Scene4 Magazine: Claudine Jones
Claudine Jones
Soar Throat

Walking past Pendragon Books & of course their windows are plastered with upcoming events. I snapped up to a poster: Huun Huur Tu: Xoomei – Tuvan Throat Singing'That's what I want for my birthday!' & Rich sez nothing.

We've been sickies off and on for—how long? Two months?—what are the chances of doing anything, much less going to a concert?  I've almost made it through the last five weeks of rehearsals & performances & still have sinus issues & blocked Eustachian tubes, but this? For my upcoming birthday, I should ask the gods for a dispensation? Ha.

Imagine my delight  then to come upon Rich finalizing reservations on the phone. He does not cling to the surprise element in celebrations, probably not particularly caring for it himself. We are going to bully through this. He has every intention of going to my last Friday performance with me since his recuperation is on an upswing, and then we will do my birthday.

That is Monday.  By Wednesday, he is back in it. Fever, chills.  I am exempt from this, I just have the same old stuff & I soldier through. He makes it to Saturday closing. Birthday is in one week.

Miraculously, the sun makes an appearance and stays put. Flowers begin wondering what's going on; they've had some rain, so they're prepped, but it's February…who's fooling whom?  Five days zip past.

Saturday looks great.  Extending our paws & taking walks. I'm getting excited.

By four o'clock, the dinner plans are off. The sky is gray & gloomy; we can still make the show, but we'll conserve our energy and pay for parking—what the heck.

7:15  I've gotten lost on a route I've driven a thousand times in my life.  That's okay, it'll be scenic. The problem is with the parking; when it says 'limited' it means is 'fergit it'. 7:54  I head like a maniac through the side streets, looking for anything legal.  Rain is beginning to hit my windshield.  We only have the beat-up emergency umbrella in the car. Rich is still coughing. 8:05  The line outside with the SOLD OUT sign is a favorable indication that nothing has started yet.  A tiny ripple of irritation goes through the tail end of ticket holders wanting to cuddle inside out of the drizzle, please. Rich's cough is harsh.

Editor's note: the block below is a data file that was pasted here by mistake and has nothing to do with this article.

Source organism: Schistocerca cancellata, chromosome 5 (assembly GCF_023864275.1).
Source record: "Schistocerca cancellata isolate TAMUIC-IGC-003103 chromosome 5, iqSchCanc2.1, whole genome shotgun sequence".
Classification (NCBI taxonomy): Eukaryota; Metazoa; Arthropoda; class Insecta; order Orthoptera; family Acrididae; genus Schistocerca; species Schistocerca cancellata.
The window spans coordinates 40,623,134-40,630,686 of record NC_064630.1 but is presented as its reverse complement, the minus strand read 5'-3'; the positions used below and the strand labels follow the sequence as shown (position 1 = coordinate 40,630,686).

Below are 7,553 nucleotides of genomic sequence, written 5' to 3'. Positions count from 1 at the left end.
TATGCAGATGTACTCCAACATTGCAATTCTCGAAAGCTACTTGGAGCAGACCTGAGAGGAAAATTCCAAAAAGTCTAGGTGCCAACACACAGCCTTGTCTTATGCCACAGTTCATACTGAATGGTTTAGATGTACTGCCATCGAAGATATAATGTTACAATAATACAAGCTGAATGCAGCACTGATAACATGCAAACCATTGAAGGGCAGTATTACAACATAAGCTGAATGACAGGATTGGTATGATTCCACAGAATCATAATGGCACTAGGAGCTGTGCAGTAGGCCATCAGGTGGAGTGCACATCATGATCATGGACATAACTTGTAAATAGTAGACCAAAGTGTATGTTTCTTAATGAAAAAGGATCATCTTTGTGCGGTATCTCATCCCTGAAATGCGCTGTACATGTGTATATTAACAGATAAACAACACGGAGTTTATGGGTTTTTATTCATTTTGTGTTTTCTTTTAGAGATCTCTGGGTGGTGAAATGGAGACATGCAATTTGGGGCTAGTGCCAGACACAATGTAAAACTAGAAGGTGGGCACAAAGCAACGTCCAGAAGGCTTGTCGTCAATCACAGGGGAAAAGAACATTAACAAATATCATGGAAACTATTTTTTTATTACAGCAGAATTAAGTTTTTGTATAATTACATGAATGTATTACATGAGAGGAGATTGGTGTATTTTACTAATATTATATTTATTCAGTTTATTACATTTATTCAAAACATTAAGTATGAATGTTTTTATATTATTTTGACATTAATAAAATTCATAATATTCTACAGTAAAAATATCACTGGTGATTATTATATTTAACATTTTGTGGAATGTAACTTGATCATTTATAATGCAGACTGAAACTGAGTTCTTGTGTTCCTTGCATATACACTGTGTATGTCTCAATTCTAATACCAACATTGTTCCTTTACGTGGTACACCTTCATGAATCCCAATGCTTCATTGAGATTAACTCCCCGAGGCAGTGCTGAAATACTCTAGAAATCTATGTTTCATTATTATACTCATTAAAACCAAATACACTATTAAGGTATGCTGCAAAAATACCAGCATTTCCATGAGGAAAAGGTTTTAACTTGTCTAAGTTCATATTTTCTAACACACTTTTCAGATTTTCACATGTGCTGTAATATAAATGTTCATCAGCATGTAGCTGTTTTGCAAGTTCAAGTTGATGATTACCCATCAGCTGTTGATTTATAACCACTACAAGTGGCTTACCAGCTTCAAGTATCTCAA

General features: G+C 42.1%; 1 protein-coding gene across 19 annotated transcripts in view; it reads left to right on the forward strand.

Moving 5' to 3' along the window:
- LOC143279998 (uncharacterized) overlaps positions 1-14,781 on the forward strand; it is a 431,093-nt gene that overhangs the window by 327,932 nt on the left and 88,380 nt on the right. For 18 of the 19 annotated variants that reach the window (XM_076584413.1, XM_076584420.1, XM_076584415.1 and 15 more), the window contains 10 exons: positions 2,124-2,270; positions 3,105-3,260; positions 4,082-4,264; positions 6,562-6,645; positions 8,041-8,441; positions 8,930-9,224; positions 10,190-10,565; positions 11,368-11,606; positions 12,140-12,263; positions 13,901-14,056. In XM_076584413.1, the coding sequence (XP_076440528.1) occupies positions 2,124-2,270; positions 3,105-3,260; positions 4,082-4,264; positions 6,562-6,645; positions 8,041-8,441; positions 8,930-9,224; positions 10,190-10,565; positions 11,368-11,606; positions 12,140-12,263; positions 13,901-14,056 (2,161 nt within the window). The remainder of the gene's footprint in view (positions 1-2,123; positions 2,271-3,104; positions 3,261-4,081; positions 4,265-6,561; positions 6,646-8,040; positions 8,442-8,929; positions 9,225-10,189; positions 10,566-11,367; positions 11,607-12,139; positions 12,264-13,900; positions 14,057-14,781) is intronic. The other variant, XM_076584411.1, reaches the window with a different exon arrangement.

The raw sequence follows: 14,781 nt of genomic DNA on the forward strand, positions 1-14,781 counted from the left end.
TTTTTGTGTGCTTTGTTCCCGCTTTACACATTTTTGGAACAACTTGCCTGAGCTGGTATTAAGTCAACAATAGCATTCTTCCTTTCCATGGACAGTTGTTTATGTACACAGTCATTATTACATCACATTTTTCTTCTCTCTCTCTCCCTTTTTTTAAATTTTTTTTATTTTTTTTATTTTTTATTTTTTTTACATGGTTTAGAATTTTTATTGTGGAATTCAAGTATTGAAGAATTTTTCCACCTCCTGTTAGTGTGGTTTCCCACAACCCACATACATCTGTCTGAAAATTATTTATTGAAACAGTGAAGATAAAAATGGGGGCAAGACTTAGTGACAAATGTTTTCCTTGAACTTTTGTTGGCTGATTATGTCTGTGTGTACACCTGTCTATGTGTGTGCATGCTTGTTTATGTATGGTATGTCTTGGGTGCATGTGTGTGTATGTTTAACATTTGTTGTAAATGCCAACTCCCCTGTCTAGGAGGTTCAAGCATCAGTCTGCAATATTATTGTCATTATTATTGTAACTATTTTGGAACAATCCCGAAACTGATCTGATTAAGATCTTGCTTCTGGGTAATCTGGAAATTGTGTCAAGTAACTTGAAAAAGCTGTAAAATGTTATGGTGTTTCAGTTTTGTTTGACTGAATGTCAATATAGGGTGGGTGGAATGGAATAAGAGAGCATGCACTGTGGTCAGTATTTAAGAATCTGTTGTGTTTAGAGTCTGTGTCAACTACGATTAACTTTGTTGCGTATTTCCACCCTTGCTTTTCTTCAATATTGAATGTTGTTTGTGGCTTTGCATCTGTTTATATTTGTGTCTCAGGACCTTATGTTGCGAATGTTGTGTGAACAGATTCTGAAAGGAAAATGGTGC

The theater is not at hand; like a badly planned airport, one clutches one's PASS and heads down endless corridors, wishing for once to have a zippie cart to ride in.  FINALLY, the destination is at hand.  Crowds still moving about restlessly.  The beauty part is that apparently since we got our reservation in right at the last, our choice of seats being limited, Rich picked 'First Row, Second Section, Right'. So we actually are perched there with the clearest sight lines in the house.

Downstage are four plain chairs & some musical items—drums, stringed oddities. Soft lighting; it feels to me like looking into a cozy room without walls.  The microphones are the only anachronistic element. We get out our lozenges. I'm itchy; Rich is coughing. We're at the end of the row, but Rich has one guy on his right. I'm worried that we should switch places, but he says no.

Now's the weird part. From the point when the house lights begin to dim & these four musicians come on & take their seats, I am fucking mesmerized.  I lose all sense of time. After the second song, I notice my body is completely still. I have no feeling anywhere; my feet are planted squarely, my hands rest on my thighs, my back & head & neck balanced evenly.  From my right, I hear Rich gently 'kofkof' . Even my attempt at worry is banished. Then the realization that I have not blinked. Since the third song started, I peer through my glasses as though they were a piece of plate glass, perfectly tranquil. My gaze wanders from right to left and back again, as though it were a natural thing to rest my vision on the musicians, each in turn, for no particular reason. Just the sound that is pouring out into the space.